US stocks tumble on oil worries

Another surge in oil prices sent US stocks plummeting today, with the Dow Jones industrial average shedding more than 160 points and the Nasdaq composite index and Standard & Poor’s 500 recording new lows for the year.

Another surge in oil prices sent US stocks plummeting today, with the Dow Jones industrial average shedding more than 160 points and the Nasdaq composite index and Standard & Poor’s 500 recording new lows for the year.

Investors reacted strongly to the oil hike, selling off rapidly as the afternoon progressed. A barrel of light crude closed at a record-high $44.41, up $1.58.

Over the past few weeks, drops in stock prices have corresponded almost directly to rising oil prices, which have climbed on terrorism fears. Today’s rise, attributed to Russian oil conglomerate Yukos’ ongoing troubles with the government there, prompted heavy selling in the last hour of trading.

The Dow fell 163.48, or 1.6%, to 9,963.03, closing below the 10,000 mark for the third time in the last 10 sessions. It was the blue chips’ second-largest slide of 2004 – it lost 168 points on March 11, when the markets turned sharply downward to end the rally that began a year earlier.

Broader stock indicators also fell sharply. The S&P 500 index dropped 17.93, or 1.6%, to 1,080.70, and the Nasdaq was down 33.43, or 1.8%, at 1,821.63.

It was the lowest close for the Nasdaq since September 30, and the lowest for the S&P 500 since December 17.

“We’ve had some good economic numbers, but with the high price of oil and the terror alert, there’s a lot of pressure on the market on a short-term basis,” said Joseph Battipaglia, chief investment officer at Ryan Beck & Co. ”These oil prices will eat away at consumer confidence, consumer spending and start to affect business decision making.”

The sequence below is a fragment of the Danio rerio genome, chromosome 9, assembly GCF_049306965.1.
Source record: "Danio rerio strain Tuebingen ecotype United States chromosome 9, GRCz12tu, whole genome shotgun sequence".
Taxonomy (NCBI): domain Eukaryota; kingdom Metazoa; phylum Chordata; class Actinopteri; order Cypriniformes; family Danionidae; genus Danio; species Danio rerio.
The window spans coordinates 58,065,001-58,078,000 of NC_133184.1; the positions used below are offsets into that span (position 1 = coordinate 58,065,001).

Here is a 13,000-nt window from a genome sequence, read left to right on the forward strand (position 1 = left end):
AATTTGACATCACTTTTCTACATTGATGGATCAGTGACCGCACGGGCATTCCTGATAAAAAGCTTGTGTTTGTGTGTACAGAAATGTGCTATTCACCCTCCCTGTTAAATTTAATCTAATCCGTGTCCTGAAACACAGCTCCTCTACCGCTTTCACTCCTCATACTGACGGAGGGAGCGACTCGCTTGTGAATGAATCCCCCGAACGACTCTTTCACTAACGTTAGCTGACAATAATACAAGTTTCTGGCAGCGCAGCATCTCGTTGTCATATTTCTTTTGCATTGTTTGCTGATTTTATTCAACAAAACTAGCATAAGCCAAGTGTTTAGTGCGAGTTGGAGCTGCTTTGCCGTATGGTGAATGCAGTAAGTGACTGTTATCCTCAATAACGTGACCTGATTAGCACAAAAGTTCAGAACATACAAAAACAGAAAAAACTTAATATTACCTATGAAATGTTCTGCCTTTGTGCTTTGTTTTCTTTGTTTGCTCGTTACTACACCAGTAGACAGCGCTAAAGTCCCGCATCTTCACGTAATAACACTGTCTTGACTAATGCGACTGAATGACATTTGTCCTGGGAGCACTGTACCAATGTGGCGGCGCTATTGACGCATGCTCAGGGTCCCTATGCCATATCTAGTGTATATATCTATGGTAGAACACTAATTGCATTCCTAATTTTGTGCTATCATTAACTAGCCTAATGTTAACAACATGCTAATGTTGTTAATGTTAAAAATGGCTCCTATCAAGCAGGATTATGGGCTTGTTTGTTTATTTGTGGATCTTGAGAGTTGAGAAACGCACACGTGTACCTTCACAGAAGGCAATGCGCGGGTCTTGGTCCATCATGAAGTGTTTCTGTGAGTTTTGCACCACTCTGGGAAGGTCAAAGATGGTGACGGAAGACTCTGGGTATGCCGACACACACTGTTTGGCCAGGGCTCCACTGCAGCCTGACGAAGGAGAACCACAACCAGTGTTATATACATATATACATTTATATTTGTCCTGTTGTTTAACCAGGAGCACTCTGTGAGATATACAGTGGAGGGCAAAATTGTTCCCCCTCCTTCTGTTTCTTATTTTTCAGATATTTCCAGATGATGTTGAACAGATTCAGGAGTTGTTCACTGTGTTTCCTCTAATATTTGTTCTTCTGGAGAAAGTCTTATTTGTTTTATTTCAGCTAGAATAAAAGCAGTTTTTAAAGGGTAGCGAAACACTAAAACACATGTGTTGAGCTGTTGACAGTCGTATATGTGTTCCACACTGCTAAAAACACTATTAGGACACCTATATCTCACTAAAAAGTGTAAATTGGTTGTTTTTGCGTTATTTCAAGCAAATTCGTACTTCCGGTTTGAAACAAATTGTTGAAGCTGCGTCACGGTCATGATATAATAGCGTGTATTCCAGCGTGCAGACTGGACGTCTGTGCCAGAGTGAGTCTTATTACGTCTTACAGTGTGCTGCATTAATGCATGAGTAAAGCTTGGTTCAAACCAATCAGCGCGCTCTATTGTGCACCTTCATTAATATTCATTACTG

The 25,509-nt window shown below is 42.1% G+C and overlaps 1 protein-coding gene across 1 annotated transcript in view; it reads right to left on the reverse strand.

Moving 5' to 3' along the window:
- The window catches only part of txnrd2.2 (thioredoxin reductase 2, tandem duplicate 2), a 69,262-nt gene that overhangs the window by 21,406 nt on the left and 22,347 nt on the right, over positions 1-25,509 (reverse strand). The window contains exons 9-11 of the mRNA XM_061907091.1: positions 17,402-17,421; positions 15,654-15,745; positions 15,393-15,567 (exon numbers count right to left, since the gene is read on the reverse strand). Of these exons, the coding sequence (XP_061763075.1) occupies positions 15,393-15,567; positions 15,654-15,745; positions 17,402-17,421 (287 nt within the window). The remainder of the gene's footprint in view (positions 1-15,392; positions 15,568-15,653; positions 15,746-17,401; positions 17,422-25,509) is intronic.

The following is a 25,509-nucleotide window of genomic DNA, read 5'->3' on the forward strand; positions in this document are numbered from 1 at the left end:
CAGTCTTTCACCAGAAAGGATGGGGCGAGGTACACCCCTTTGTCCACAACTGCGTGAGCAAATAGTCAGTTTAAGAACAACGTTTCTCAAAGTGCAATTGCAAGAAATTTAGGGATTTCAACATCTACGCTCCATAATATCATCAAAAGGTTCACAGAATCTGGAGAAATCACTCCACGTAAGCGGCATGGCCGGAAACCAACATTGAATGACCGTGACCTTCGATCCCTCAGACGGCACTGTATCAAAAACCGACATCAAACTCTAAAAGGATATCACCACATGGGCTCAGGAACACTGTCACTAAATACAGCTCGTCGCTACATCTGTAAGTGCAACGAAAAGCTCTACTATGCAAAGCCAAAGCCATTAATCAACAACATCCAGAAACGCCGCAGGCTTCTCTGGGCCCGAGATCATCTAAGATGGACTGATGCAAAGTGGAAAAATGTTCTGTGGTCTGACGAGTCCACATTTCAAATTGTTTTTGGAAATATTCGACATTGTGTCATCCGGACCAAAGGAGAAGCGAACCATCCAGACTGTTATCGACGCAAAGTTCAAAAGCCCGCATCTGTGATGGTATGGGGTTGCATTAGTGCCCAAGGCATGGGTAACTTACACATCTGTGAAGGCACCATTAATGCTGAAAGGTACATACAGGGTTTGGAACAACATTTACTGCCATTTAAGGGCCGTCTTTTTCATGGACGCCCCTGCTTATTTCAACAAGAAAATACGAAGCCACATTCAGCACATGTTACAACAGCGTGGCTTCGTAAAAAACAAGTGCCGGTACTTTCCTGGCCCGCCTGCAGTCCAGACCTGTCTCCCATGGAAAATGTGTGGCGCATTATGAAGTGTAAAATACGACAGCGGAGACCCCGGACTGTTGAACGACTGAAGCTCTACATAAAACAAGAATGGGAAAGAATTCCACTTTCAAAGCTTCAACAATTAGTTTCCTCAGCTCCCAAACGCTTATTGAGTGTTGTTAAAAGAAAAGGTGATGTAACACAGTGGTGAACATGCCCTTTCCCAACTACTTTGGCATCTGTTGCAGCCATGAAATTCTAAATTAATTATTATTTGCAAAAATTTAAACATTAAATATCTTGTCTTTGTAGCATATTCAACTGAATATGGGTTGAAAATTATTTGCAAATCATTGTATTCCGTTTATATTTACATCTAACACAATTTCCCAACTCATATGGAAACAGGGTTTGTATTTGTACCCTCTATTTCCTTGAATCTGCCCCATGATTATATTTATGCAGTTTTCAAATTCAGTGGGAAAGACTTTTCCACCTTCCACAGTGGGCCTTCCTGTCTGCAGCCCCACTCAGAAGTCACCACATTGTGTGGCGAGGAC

Oil prices dominated investors’ thoughts, causing them to ignore other news, both good and bad.

The Labour Department reported a drop of 11,000 first-time unemployment claims, and said the number of people who continue to receive benefits fell by 35,000 to 2.91 million – down from 3.62 million a year ago.

Many investors, however, were waiting to see what clues the jobs creation report would have about economic growth. Last month’s report fell markedly short of expectations.

Retail sales figures, another key barometer of economic health, failed to live up to expectations.

Major retailers announced mixed sales data today, with many apparel merchants issuing disappointing numbers. Companies including Wal-Mart Stores and Target had stronger sales in July that were mostly in line with expectations, but investors were hoping for better news. Wal-Mart fell 1.15 to 52.05, while Target skidded 1.37 to 41.76.

The concern on Wall Street is that the retail numbers reflect consumer distress over rising prices, particularly oil. Higher oil prices could cause inflation as retailers pass higher shipping costs to customers, and curtail consumer spending as Americans pay more for gas.

Goodyear Tyre & Rubber Co was up 5 cents at 10.90 after it swung to a profit in the second quarter on record tire sales. The company posted earnings of 14 cents per share, 6 cents better than analysts’ estimates.

Frontier Oil, like many energy companies, showed strong earnings thanks to this year’s rise in oil prices. Frontier beat expectations by 25 cents per share, but fell 1.19 to 19.35.

Declining issues outnumbered advancers by about 3 to 1 on the New York Stock Exchange, where volume totalled 1.03 billion shares, compared with 1.05 billion at the same point on Wednesday.

The Russell 2000 index of smaller companies was down 10.31, or 1.9%, at 532.36.

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